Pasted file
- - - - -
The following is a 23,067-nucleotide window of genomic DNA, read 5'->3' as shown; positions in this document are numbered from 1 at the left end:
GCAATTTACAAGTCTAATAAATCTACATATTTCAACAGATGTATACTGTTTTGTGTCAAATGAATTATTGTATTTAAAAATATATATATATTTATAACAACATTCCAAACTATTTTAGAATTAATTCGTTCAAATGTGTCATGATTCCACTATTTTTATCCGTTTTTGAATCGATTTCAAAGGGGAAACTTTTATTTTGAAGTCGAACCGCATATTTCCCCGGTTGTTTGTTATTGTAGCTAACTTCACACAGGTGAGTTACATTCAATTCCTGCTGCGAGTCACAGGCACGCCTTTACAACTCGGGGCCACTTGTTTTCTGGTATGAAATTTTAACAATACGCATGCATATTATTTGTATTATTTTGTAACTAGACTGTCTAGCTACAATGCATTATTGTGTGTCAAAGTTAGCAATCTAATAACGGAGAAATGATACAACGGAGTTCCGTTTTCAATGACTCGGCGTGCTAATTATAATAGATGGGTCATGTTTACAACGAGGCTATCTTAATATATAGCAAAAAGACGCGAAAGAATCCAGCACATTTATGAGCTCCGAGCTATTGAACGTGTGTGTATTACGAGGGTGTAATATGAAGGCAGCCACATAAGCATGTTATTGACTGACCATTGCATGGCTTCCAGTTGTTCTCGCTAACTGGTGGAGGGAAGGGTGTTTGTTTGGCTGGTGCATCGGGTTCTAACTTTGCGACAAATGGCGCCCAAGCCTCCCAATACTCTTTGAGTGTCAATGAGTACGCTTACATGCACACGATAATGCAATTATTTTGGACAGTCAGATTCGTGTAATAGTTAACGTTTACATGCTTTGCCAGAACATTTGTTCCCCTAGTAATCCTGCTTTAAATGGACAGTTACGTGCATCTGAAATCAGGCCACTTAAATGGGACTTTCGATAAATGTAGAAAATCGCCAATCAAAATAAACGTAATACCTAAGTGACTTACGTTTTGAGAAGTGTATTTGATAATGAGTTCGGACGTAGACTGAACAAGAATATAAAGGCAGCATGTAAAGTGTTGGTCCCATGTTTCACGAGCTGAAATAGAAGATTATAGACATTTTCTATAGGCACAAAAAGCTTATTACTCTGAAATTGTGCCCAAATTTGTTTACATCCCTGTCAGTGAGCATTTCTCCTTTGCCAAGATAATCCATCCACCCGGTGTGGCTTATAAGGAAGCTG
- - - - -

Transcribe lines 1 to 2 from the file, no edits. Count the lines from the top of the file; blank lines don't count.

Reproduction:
The following is a 23,067-nucleotide window of genomic DNA, read 5'->3' as shown; positions in this document are numbered from 1 at the left end:
GCAATTTACAAGTCTAATAAATCTACATATTTCAACAGATGTATACTGTTTTGTGTCAAATGAATTATTGTATTTAAAAATATATATATATTTATAACAACATTCCAAACTATTTTAGAATTAATTCGTTCAAATGTGTCATGATTCCACTATTTTTATCCGTTTTTGAATCGATTTCAAAGGGGAAACTTTTATTTTGAAGTCGAACCGCATATTTCCCCGGTTGTTTGTTATTGTAGCTAACTTCACACAGGTGAGTTACATTCAATTCCTGCTGCGAGTCACAGGCACGCCTTTACAACTCGGGGCCACTTGTTTTCTGGTATGAAATTTTAACAATACGCATGCATATTATTTGTATTATTTTGTAACTAGACTGTCTAGCTACAATGCATTATTGTGTGTCAAAGTTAGCAATCTAATAACGGAGAAATGATACAACGGAGTTCCGTTTTCAATGACTCGGCGTGCTAATTATAATAGATGGGTCATGTTTACAACGAGGCTATCTTAATATATAGCAAAAAGACGCGAAAGAATCCAGCACATTTATGAGCTCCGAGCTATTGAACGTGTGTGTATTACGAGGGTGTAATATGAAGGCAGCCACATAAGCATGTTATTGACTGACCATTGCATGGCTTCCAGTTGTTCTCGCTAACTGGTGGAGGGAAGGGTGTTTGTTTGGCTGGTGCATCGGGTTCTAACTTTGCGACAAATGGCGCCCAAGCCTCCCAATACTCTTTGAGTGTCAATGAGTACGCTTACATGCACACGATAATGCAATTATTTTGGACAGTCAGATTCGTGTAATAGTTAACGTTTACATGCTTTGCCAGAACATTTGTTCCCCTAGTAATCCTGCTTTAAATGGACAGTTACGTGCATCTGAAATCAGGCCACTTAAATGGGACTTTCGATAAATGTAGAAAATCGCCAATCAAAATAAACGTAATACCTAAGTGACTTACGTTTTGAGAAGTGTATTTGATAATGAGTTCGGACGTAGACTGAACAAGAATATAAAGGCAGCATGTAAAGTGTTGGTCCCATGTTTCACGAGCTGAAATAGAAGATTATAGACATTTTCTATAGGCACAAAAAGCTTATTACTCTGAAATTGTGCCCAAATTTGTTTACATCCCTGTCAGTGAGCATTTCTCCTTTGCCAAGATAATCCATCCACCCGGTGTGGCTTATAAGGAAGCTG